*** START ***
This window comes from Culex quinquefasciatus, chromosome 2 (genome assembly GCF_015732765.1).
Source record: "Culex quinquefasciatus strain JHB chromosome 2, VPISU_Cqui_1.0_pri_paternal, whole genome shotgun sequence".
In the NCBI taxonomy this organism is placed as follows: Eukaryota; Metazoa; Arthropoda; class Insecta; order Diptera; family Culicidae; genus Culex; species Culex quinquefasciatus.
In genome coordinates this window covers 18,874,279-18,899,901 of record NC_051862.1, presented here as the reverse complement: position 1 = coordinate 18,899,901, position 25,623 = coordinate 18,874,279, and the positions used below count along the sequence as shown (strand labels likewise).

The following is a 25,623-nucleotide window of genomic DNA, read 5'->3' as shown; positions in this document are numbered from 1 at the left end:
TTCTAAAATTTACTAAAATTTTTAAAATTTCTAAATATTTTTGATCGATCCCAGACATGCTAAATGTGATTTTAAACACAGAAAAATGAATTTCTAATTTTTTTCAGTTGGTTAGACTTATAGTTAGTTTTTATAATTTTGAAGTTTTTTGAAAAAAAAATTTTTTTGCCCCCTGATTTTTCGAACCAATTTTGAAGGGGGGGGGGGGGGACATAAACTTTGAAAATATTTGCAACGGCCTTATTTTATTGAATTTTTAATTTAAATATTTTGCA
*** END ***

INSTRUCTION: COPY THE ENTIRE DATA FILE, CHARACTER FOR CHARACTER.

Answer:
This window comes from Culex quinquefasciatus, chromosome 2 (genome assembly GCF_015732765.1).
Source record: "Culex quinquefasciatus strain JHB chromosome 2, VPISU_Cqui_1.0_pri_paternal, whole genome shotgun sequence".
In the NCBI taxonomy this organism is placed as follows: Eukaryota; Metazoa; Arthropoda; class Insecta; order Diptera; family Culicidae; genus Culex; species Culex quinquefasciatus.
In genome coordinates this window covers 18,874,279-18,899,901 of record NC_051862.1, presented here as the reverse complement: position 1 = coordinate 18,899,901, position 25,623 = coordinate 18,874,279, and the positions used below count along the sequence as shown (strand labels likewise).

The following is a 25,623-nucleotide window of genomic DNA, read 5'->3' as shown; positions in this document are numbered from 1 at the left end:
TTCTAAAATTTACTAAAATTTTTAAAATTTCTAAATATTTTTGATCGATCCCAGACATGCTAAATGTGATTTTAAACACAGAAAAATGAATTTCTAATTTTTTTCAGTTGGTTAGACTTATAGTTAGTTTTTATAATTTTGAAGTTTTTTGAAAAAAAAATTTTTTTGCCCCCTGATTTTTCGAACCAATTTTGAAGGGGGGGGGGGGGGACATAAACTTTGAAAATATTTGCAACGGCCTTATTTTATTGAATTTTTAATTTAAATATTTTGCA